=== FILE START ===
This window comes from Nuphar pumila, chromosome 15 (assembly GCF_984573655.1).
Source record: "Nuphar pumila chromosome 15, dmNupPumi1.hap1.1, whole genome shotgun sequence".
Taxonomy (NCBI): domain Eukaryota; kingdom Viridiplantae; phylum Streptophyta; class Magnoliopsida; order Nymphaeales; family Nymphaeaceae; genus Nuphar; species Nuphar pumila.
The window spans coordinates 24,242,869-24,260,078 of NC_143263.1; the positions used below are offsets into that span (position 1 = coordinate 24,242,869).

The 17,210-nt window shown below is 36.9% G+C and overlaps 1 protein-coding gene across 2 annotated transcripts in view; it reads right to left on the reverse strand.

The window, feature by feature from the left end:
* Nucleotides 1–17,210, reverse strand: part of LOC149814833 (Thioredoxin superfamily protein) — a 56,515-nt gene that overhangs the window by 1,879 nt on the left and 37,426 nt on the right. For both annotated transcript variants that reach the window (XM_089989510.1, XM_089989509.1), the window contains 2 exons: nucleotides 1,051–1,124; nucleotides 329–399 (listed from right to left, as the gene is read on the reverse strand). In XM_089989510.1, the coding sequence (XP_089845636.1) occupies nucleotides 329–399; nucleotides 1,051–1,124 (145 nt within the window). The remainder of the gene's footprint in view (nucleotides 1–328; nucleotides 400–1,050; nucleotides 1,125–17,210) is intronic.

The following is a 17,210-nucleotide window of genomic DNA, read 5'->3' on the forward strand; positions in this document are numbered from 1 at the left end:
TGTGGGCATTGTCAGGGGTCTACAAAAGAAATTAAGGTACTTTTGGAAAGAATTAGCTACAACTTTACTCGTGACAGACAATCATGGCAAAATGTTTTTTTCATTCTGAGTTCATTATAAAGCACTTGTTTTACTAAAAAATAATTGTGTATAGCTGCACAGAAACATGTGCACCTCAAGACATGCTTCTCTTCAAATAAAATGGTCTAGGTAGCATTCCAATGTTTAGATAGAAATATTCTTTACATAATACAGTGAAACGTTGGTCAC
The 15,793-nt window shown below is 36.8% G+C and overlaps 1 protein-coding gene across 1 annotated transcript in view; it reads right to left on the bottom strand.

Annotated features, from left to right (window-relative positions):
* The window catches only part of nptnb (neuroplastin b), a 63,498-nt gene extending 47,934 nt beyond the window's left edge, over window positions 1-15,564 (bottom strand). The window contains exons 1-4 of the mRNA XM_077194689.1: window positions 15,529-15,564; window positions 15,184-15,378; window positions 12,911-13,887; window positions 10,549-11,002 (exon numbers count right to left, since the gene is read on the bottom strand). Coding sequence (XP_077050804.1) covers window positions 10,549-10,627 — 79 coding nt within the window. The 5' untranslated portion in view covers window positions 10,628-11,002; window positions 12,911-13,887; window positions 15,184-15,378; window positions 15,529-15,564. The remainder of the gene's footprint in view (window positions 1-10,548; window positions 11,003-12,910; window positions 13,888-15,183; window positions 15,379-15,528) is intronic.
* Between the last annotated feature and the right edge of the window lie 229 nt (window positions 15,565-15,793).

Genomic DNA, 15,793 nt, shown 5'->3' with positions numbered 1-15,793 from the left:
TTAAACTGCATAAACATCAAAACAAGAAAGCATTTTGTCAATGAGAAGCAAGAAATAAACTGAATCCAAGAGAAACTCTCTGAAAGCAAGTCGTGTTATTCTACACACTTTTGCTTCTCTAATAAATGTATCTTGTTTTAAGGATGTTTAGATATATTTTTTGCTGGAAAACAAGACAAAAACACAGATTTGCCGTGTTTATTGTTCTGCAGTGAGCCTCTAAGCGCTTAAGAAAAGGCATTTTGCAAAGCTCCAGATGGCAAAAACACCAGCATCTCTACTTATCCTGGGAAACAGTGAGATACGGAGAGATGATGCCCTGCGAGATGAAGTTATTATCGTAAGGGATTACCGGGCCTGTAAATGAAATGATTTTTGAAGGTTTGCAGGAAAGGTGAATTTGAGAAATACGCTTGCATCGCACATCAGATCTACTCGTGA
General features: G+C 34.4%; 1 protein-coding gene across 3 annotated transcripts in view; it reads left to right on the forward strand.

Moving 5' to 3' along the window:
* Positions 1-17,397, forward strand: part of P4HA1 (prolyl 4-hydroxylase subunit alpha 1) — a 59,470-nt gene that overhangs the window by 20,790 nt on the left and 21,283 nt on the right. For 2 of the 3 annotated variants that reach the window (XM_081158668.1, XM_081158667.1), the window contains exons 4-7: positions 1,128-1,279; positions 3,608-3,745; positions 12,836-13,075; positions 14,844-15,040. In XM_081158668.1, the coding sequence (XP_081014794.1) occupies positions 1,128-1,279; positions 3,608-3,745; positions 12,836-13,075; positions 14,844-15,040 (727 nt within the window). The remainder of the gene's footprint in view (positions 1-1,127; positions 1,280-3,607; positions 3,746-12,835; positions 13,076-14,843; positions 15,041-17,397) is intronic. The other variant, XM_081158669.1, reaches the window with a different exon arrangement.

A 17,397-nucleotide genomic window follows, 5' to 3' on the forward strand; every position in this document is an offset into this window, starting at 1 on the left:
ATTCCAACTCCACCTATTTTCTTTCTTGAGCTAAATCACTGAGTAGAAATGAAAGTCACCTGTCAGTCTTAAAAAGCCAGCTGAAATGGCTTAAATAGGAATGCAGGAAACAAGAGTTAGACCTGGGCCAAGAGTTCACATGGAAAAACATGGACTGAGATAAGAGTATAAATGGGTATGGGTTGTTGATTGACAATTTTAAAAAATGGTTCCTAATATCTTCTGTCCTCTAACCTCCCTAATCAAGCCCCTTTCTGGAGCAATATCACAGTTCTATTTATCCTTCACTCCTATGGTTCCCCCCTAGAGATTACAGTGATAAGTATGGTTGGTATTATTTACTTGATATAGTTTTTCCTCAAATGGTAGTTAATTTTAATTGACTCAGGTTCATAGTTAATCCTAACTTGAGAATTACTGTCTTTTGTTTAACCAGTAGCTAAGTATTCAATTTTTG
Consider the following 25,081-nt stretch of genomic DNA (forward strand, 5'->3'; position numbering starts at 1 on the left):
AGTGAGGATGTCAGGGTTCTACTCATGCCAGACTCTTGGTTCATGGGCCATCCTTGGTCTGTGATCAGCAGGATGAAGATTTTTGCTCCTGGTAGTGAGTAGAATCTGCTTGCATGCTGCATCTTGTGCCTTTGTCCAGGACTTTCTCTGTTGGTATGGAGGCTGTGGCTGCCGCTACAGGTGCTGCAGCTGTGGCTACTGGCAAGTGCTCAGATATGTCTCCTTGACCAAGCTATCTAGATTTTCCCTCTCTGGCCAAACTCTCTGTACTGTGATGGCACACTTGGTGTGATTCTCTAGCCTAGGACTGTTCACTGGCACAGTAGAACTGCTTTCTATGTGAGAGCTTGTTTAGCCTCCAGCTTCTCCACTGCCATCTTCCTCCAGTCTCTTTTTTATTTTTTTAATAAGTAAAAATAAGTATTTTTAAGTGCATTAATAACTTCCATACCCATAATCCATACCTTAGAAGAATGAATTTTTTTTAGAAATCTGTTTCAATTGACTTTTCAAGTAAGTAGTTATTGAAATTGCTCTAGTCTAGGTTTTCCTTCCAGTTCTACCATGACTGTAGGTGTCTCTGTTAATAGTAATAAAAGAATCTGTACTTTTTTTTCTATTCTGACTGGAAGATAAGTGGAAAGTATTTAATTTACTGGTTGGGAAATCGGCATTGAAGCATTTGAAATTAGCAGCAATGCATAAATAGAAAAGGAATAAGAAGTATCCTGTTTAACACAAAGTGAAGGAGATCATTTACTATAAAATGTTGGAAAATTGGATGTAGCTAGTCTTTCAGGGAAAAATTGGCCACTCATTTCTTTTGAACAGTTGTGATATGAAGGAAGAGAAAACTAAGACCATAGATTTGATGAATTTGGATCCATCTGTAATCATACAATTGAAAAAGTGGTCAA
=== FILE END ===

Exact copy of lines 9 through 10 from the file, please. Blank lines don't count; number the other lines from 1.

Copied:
TGTGGGCATTGTCAGGGGTCTACAAAAGAAATTAAGGTACTTTTGGAAAGAATTAGCTACAACTTTACTCGTGACAGACAATCATGGCAAAATGTTTTTTTCATTCTGAGTTCATTATAAAGCACTTGTTTTACTAAAAAATAATTGTGTATAGCTGCACAGAAACATGTGCACCTCAAGACATGCTTCTCTTCAAATAAAATGGTCTAGGTAGCATTCCAATGTTTAGATAGAAATATTCTTTACATAATACAGTGAAACGTTGGTCAC
The 15,793-nt window shown below is 36.8% G+C and overlaps 1 protein-coding gene across 1 annotated transcript in view; it reads right to left on the bottom strand.